BP Pulse is spending £2m to help local authorities across the UK upgrade old public charging points with faster and more reliable units.
The charging company has invested about £400,000 upgrading more than 50 existing chargers owned by councils and is due to spend £700,000 on replacing and upgrading another 300-plus units.
These old chargers were typically installed about 10 years ago under the government-funded Plugged in Places scheme – the first major roll-out of public charging infrastructure.
According to BP Pulse, many of these early charge points were installed without long-term sustainability in mind and have suffered from under-investment, leaving them unusable.
In Milton Keynes, the company has replaced most chargers from third-party manufacturers with more powerful, UK-made 50kW units featuring contactless payment terminals.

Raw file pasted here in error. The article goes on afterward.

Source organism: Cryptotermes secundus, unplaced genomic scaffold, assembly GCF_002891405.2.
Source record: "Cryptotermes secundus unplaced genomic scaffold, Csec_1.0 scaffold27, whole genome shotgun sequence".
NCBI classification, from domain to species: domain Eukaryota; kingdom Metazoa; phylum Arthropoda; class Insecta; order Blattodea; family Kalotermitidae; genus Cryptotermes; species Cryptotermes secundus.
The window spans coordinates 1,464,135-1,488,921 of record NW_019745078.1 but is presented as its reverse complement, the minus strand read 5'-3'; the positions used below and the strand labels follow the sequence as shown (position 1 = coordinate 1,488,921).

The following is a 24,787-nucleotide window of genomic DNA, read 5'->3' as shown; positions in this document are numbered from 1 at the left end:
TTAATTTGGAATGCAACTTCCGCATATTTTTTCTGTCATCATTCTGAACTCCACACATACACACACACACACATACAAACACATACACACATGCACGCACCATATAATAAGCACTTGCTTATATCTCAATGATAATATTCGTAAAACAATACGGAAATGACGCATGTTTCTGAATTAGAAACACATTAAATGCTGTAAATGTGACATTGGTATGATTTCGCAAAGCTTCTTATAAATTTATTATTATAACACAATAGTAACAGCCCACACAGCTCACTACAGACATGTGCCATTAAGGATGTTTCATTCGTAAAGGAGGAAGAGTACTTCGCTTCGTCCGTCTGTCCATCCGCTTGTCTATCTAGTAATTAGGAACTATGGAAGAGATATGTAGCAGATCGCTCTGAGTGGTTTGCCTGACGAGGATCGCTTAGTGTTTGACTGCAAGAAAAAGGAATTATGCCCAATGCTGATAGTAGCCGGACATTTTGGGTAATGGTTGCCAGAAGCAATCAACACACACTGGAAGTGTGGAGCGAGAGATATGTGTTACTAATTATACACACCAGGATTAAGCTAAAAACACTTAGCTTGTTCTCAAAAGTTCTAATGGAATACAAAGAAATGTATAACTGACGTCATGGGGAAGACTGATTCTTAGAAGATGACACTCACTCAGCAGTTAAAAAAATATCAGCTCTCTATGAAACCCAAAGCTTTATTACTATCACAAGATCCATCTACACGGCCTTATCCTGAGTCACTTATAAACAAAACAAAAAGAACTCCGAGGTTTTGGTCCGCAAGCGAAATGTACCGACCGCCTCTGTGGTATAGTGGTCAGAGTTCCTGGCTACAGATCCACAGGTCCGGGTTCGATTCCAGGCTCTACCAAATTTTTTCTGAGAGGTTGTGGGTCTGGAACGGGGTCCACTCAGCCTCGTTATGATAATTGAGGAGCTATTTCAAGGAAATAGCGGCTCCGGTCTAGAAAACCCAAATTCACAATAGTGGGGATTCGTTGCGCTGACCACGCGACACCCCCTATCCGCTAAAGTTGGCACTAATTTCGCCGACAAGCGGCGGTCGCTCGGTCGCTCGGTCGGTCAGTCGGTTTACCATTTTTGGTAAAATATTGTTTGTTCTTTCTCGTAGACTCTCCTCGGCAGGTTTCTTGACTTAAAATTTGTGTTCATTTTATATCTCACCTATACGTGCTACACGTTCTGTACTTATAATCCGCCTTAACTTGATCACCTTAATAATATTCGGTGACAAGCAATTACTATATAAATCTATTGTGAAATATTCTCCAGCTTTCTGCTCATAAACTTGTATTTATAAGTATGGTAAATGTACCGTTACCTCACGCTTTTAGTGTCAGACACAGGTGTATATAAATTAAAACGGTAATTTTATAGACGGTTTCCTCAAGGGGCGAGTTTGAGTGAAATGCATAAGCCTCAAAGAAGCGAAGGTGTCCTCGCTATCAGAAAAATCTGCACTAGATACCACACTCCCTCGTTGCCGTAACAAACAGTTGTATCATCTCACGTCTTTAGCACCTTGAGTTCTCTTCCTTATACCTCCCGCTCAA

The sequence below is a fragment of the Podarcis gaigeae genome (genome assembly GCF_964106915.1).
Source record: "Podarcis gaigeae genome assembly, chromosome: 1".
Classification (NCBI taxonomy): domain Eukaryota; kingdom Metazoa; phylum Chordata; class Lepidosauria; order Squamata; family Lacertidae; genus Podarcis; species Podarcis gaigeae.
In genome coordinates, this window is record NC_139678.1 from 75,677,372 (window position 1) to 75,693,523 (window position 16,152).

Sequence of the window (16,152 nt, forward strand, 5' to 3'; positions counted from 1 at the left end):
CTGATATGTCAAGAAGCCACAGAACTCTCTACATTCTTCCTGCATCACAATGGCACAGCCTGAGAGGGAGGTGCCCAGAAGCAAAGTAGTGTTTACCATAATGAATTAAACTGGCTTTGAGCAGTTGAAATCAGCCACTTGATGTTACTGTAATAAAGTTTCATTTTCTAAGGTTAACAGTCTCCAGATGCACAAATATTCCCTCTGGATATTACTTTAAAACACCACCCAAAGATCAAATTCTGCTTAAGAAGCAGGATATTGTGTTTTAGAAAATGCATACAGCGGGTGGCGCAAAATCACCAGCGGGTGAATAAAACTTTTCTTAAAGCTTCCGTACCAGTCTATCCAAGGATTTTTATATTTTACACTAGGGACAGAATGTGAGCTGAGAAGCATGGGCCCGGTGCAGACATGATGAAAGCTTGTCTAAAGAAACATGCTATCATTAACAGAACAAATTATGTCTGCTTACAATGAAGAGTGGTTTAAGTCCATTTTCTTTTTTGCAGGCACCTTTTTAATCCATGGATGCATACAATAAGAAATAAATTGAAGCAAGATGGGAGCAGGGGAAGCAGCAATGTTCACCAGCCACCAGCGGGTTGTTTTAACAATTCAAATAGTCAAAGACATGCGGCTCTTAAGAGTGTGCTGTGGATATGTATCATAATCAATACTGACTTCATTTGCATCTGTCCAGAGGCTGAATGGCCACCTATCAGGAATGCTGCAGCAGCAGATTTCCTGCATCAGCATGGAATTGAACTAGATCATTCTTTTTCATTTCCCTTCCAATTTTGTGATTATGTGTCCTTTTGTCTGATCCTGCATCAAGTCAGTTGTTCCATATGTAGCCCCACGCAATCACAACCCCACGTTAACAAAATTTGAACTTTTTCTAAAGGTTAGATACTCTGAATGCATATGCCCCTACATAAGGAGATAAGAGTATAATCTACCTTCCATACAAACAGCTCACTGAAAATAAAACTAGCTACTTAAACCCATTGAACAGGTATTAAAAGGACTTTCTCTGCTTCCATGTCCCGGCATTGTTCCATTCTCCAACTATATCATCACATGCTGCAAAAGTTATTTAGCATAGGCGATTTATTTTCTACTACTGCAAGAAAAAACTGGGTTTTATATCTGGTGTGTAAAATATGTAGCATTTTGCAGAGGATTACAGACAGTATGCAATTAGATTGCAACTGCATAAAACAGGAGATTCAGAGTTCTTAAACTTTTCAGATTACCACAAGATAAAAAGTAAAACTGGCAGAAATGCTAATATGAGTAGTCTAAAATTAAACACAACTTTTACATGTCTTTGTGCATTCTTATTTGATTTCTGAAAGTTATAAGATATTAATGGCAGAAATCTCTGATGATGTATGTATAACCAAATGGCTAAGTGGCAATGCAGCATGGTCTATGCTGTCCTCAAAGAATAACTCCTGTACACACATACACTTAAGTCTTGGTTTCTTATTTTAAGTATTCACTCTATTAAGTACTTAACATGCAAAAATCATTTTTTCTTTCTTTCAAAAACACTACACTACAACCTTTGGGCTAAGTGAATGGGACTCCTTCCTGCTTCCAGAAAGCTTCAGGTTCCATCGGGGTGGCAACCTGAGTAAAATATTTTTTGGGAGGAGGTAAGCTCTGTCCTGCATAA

It says these upgrades allow it to provide more effective operational support and ongoing maintenance of the network.
Matteo de Renzi, BP Pulse CEO, said, “While we remain focused on expanding our network, in particular with the proliferation of convenient ultra-fast charging, we know that many of the issues experienced by drivers come from legacy charging infrastructure, so our investment in upgrading it will significantly improve the experience of EV drivers across the country.”
Transport Minister Rachel Maclean added: “I’m delighted to see that steps are being taken to upgrade public EV charge points, increasing their reliability and taking us one step closer to delivering on the commitment to end the sale of new petrol and diesel cars and vans by 2030.
“We’re determined to deliver a world-leading electric vehicle charging network right across the country, as we build back greener and accelerate towards a net-zero transport future.”